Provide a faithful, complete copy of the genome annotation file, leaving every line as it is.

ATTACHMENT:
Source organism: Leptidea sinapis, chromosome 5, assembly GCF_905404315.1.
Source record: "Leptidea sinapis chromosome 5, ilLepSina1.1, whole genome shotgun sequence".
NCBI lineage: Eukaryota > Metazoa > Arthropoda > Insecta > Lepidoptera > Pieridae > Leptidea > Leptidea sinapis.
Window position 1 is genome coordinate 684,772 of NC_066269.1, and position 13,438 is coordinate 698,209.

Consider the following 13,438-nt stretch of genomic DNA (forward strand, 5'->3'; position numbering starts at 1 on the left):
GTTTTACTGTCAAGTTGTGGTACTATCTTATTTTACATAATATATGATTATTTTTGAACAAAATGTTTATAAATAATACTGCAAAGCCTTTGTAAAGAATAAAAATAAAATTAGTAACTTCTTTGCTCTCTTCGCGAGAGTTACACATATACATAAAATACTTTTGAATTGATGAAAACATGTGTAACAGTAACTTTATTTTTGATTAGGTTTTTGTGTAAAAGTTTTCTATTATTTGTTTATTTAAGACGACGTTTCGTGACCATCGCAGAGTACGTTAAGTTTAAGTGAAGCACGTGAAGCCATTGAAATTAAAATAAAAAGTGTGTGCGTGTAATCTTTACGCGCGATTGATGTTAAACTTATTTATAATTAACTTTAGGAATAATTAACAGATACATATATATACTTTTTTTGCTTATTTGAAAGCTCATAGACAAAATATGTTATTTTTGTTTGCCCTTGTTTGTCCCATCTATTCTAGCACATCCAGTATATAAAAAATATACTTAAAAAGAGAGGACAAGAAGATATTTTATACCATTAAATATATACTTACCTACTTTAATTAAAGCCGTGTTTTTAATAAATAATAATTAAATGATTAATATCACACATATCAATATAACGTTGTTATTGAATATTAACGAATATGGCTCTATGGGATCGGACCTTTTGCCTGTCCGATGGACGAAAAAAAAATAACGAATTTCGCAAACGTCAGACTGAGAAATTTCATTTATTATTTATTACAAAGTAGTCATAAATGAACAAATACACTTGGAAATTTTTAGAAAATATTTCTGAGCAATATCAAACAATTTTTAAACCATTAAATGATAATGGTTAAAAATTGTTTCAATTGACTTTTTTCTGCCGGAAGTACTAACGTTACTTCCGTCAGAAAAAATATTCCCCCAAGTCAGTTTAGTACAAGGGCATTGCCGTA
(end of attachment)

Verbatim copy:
Source organism: Leptidea sinapis, chromosome 5, assembly GCF_905404315.1.
Source record: "Leptidea sinapis chromosome 5, ilLepSina1.1, whole genome shotgun sequence".
NCBI lineage: Eukaryota > Metazoa > Arthropoda > Insecta > Lepidoptera > Pieridae > Leptidea > Leptidea sinapis.
Window position 1 is genome coordinate 684,772 of NC_066269.1, and position 13,438 is coordinate 698,209.

Consider the following 13,438-nt stretch of genomic DNA (forward strand, 5'->3'; position numbering starts at 1 on the left):
GTTTTACTGTCAAGTTGTGGTACTATCTTATTTTACATAATATATGATTATTTTTGAACAAAATGTTTATAAATAATACTGCAAAGCCTTTGTAAAGAATAAAAATAAAATTAGTAACTTCTTTGCTCTCTTCGCGAGAGTTACACATATACATAAAATACTTTTGAATTGATGAAAACATGTGTAACAGTAACTTTATTTTTGATTAGGTTTTTGTGTAAAAGTTTTCTATTATTTGTTTATTTAAGACGACGTTTCGTGACCATCGCAGAGTACGTTAAGTTTAAGTGAAGCACGTGAAGCCATTGAAATTAAAATAAAAAGTGTGTGCGTGTAATCTTTACGCGCGATTGATGTTAAACTTATTTATAATTAACTTTAGGAATAATTAACAGATACATATATATACTTTTTTTGCTTATTTGAAAGCTCATAGACAAAATATGTTATTTTTGTTTGCCCTTGTTTGTCCCATCTATTCTAGCACATCCAGTATATAAAAAATATACTTAAAAAGAGAGGACAAGAAGATATTTTATACCATTAAATATATACTTACCTACTTTAATTAAAGCCGTGTTTTTAATAAATAATAATTAAATGATTAATATCACACATATCAATATAACGTTGTTATTGAATATTAACGAATATGGCTCTATGGGATCGGACCTTTTGCCTGTCCGATGGACGAAAAAAAAATAACGAATTTCGCAAACGTCAGACTGAGAAATTTCATTTATTATTTATTACAAAGTAGTCATAAATGAACAAATACACTTGGAAATTTTTAGAAAATATTTCTGAGCAATATCAAACAATTTTTAAACCATTAAATGATAATGGTTAAAAATTGTTTCAATTGACTTTTTTCTGCCGGAAGTACTAACGTTACTTCCGTCAGAAAAAATATTCCCCCAAGTCAGTTTAGTACAAGGGCATTGCCGTA